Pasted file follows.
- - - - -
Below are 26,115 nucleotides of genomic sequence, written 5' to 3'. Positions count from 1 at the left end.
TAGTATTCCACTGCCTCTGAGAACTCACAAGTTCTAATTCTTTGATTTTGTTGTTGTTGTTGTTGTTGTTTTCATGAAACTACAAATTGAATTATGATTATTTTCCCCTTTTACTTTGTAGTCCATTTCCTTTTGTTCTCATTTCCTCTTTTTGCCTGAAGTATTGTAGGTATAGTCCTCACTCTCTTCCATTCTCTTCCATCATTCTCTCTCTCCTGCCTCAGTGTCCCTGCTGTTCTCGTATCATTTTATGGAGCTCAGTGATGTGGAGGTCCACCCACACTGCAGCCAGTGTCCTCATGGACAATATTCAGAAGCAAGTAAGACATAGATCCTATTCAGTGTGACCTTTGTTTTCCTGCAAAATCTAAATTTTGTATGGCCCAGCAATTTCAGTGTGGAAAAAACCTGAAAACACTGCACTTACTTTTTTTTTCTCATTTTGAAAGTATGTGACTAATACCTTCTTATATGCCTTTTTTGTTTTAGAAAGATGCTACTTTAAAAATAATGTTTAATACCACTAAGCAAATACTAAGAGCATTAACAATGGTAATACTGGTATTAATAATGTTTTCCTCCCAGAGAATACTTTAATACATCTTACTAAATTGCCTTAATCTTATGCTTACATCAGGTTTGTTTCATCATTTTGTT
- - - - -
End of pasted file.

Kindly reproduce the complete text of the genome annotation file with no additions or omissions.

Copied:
Below are 26,115 nucleotides of genomic sequence, written 5' to 3'. Positions count from 1 at the left end.
TAGTATTCCACTGCCTCTGAGAACTCACAAGTTCTAATTCTTTGATTTTGTTGTTGTTGTTGTTGTTGTTTTCATGAAACTACAAATTGAATTATGATTATTTTCCCCTTTTACTTTGTAGTCCATTTCCTTTTGTTCTCATTTCCTCTTTTTGCCTGAAGTATTGTAGGTATAGTCCTCACTCTCTTCCATTCTCTTCCATCATTCTCTCTCTCCTGCCTCAGTGTCCCTGCTGTTCTCGTATCATTTTATGGAGCTCAGTGATGTGGAGGTCCACCCACACTGCAGCCAGTGTCCTCATGGACAATATTCAGAAGCAAGTAAGACATAGATCCTATTCAGTGTGACCTTTGTTTTCCTGCAAAATCTAAATTTTGTATGGCCCAGCAATTTCAGTGTGGAAAAAACCTGAAAACACTGCACTTACTTTTTTTTTCTCATTTTGAAAGTATGTGACTAATACCTTCTTATATGCCTTTTTTGTTTTAGAAAGATGCTACTTTAAAAATAATGTTTAATACCACTAAGCAAATACTAAGAGCATTAACAATGGTAATACTGGTATTAATAATGTTTTCCTCCCAGAGAATACTTTAATACATCTTACTAAATTGCCTTAATCTTATGCTTACATCAGGTTTGTTTCATCATTTTGTT